Missouri River, below Holter — On Monday, the river was over 18,000 cfs and continuing to rise. When the river is at this flow, you can cover 10 miles in three hours if you don't stop. The fish are changing where they are holding. In turns they are on the inside bank, and in the straight sections they are on both banks. If standing on the bank make your cast about 15 feet out. Even with incredible amounts of midges and the first BWOs in the air, there are very few fish eating on the surface. Fish these in the nymph and emerger patterns until there is more surface action. The streamer bite is very minimal. The Dearborn is cranking mud, so be aware the water will be dirty below this confluence. The water is crystal clear up near the dam. The fish are holding deep and feeding heavily in the mornings. As the afternoon sun gets high and bright, the fishing slows down substantially. Get on the water early or in the evenings for the most effective fishing. — Montana Troutfitters, Bozeman.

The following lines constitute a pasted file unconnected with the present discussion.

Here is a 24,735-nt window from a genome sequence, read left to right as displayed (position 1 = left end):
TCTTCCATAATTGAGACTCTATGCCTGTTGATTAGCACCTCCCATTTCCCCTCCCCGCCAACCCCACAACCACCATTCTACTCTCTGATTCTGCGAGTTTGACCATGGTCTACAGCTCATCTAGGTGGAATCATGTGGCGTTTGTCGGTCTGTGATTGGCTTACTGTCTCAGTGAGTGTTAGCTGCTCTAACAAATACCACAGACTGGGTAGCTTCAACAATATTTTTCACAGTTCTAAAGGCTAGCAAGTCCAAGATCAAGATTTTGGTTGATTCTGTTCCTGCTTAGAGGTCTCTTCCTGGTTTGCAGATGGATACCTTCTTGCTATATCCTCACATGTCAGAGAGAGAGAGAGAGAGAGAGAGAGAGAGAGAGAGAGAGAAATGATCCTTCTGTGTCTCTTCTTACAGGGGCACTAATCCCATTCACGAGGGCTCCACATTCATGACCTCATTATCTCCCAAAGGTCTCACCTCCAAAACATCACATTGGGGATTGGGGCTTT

Missouri River, Fred Robinson Bridge — Paddlefish action picked up and some were caught right at the bridge from shore. A few catfish are being caught on setlines on the river north of Winifred. — Sport Center, Lewistown.
Nelson Reservoir — Fishing has been fair. Walleye and northerns are being caught in 14 to 20 feet pulling worm harnesses. Bass and northerns have been reeled in pitching toward the shoreline with swimbaits. — Westside Sports, Malta.
Rock Creek — Warm temperatures and rain have brought it up to unfishable stream flows. Even if you go just to get a look, please make sure all pets are on a leash while exercising extreme caution. — East Rosebud Fly Shop, Billings.
Spring Creek — It is starting to clear up and anglers are fly fishing during the mayfly or caddis hatch. There is a nymph bite, too. Spinners are always good. — Sport Center, Lewistown.